Check for any gaps in the attic floor from plumbing, venting stacks or electrical wiring and seal Credit: mjpyrothose with caulk or insulation. The idea is to eliminate any path that warmer air from the home might have to the attic.
However, do not place insulation around recessed lighting pods as it will create too much heat and be a fire hazard.
You may have noticed that 20 inches of insulation in your attic floor would take it above the joists in the floor, so how are you going to get that much coverage?
Well, most ceilings in homes are attached directly to the joists above them allowing for no room to go deeper than the ceiling joist. So if your joist are 10 to 12 inch boards, then you have to build up the insulation above the attic joist. Obviously this is impossible with blown-in insulation, but you can use that type up to the top of the joists, then overlap the joists perpendicular with insulation bats to reach the R-49 rating.
However, do not use a vapor barrier at this point.
Addressing the Eaves
You may have noticed that the eaves around your home have either vents spaces every few feet, or are simply made with vented soffit all the way around the home.
As you insulation the attic to bring it up to an R-49 rating, be sure that you do not cover any of the vents over the eaves. The attic needs to breath and it draws in colder air from the soffit vents, then breaths out through a ridge vent at the peak of the roof.
One way to prevent insulation from covering these vents is to use Styrofoam panels that fit between the rafters to keep a narrow channel open between the panel and the roofing boards.
An attic that is ventilated properly will pull more cold air inside during the winter months keeping it at a constant cold temperature along the inside of the attic. That translates into less melting snow on your roof and less potential for damming. Ideally you want the temperature of the attic at the eave to be the same as the temperature of the attic at the peak.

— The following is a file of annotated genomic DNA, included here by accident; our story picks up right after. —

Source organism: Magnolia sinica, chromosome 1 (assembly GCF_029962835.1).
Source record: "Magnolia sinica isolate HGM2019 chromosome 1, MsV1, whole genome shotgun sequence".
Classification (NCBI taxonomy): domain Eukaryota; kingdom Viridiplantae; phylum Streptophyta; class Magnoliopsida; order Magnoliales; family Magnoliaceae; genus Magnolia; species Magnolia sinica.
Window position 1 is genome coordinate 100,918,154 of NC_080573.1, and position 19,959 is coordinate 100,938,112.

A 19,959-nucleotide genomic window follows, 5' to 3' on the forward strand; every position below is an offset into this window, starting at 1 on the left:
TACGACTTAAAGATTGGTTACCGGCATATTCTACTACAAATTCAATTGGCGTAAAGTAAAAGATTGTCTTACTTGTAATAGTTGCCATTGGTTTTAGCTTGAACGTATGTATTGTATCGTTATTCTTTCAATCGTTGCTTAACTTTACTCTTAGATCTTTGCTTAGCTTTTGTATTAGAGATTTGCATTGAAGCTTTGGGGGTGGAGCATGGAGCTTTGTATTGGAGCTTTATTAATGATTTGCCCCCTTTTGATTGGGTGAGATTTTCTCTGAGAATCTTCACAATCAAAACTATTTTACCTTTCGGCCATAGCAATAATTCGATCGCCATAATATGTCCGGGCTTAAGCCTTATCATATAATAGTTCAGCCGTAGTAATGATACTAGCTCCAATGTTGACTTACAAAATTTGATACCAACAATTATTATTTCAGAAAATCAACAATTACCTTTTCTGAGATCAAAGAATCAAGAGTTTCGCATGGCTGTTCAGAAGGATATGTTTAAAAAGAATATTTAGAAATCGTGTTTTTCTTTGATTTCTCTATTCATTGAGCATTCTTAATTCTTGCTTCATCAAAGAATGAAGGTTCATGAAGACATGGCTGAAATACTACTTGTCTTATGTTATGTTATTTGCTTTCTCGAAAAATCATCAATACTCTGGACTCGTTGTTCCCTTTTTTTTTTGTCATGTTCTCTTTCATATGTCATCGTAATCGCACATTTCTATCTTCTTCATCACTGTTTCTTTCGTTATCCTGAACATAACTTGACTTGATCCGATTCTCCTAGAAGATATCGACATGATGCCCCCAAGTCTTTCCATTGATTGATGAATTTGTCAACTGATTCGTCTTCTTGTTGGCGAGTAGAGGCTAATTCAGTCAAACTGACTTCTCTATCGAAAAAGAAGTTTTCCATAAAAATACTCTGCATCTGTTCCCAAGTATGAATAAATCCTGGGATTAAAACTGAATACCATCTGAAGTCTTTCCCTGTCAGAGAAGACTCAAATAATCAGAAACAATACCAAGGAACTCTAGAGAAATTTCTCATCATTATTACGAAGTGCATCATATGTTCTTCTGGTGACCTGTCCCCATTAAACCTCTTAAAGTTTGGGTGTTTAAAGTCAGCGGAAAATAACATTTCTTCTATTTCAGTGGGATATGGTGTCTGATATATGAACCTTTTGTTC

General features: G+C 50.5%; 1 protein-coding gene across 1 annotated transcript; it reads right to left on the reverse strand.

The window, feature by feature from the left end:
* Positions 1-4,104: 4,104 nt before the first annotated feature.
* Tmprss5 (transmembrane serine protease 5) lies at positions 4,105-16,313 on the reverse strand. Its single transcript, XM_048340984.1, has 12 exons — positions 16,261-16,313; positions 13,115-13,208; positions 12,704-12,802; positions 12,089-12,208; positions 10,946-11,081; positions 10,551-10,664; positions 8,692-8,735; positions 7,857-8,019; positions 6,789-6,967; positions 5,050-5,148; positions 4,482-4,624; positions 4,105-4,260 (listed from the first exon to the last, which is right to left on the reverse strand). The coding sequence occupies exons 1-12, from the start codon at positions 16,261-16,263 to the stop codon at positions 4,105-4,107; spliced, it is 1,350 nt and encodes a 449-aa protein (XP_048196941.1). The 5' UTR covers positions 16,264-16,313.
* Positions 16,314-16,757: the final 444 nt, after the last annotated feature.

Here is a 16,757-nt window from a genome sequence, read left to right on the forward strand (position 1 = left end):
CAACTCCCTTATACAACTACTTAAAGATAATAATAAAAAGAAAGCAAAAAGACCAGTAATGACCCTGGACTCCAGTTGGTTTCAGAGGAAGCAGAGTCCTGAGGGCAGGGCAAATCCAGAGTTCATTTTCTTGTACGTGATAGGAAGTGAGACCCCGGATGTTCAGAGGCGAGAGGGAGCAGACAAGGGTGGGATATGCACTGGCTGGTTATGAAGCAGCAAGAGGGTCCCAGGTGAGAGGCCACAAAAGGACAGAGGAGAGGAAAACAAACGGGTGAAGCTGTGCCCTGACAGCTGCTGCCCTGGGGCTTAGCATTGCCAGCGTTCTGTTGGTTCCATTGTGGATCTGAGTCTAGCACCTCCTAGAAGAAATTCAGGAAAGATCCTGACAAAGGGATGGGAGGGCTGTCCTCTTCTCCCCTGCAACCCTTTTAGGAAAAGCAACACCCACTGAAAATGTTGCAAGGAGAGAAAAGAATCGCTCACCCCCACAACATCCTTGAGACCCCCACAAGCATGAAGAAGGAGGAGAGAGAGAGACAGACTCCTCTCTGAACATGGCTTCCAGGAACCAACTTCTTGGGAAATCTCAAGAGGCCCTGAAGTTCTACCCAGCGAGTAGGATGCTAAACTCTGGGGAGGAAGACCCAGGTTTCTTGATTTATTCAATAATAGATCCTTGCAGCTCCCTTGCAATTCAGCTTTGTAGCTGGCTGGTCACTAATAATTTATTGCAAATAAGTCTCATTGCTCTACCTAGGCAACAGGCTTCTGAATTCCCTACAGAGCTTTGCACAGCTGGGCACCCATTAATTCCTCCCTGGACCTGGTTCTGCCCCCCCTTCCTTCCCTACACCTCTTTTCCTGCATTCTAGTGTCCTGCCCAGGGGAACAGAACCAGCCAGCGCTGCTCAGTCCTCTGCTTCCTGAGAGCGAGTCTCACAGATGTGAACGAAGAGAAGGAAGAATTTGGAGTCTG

If you have recurring ice dam issues, it is recommended that you have a continuous soffit vent all around your eave as well as a ridge vent at the peak of your roof.
Install an Ice Belt
An ice belt is simply metal flashing that is installed along the eaves which extends above the attic in the area where ice is likely to form from an ice dam.
Ice belts will not allow melting water to flow under to reach the roofing boards since it is all one continuous piece as opposed to individual shingles.
This type of metal belt is places several feet up the roof line from the eave, under the shingles. Water may seep under the shingles during damming periods, but it will simply slide off the ice belt as opposed to being absorbed by the roofing deck.
If you do not want to install a metal belt, you can opt for special membranes that serve the same purpose.
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Install Heat Tracing Cables
Heat cables are effective at melting ice and snow build-up at the eave, however, they do not prevent ice dams.
Your first line of defense should be prevention, however, trace heat lines are relatively easy to install along the bottom of the roof line on the exposed part of the shingles.
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If you want to go really low tech with the cheapest solution for immediate issues, use a roof rake. Simply pulling the snow and ice from the eave will eliminate the dam.
However, for higher roof lines, this is not possible and I do not recommend getting on a ladder during really cold periods.
If you are experiencing recurring issues with ice damming, your best bet is to prevent it from happening in the first place by following the advice listed in this article. You may spend a little money upfront, but it will be a much smaller amount than what you will pay to replace a rotted roof and repair water damage inside your home.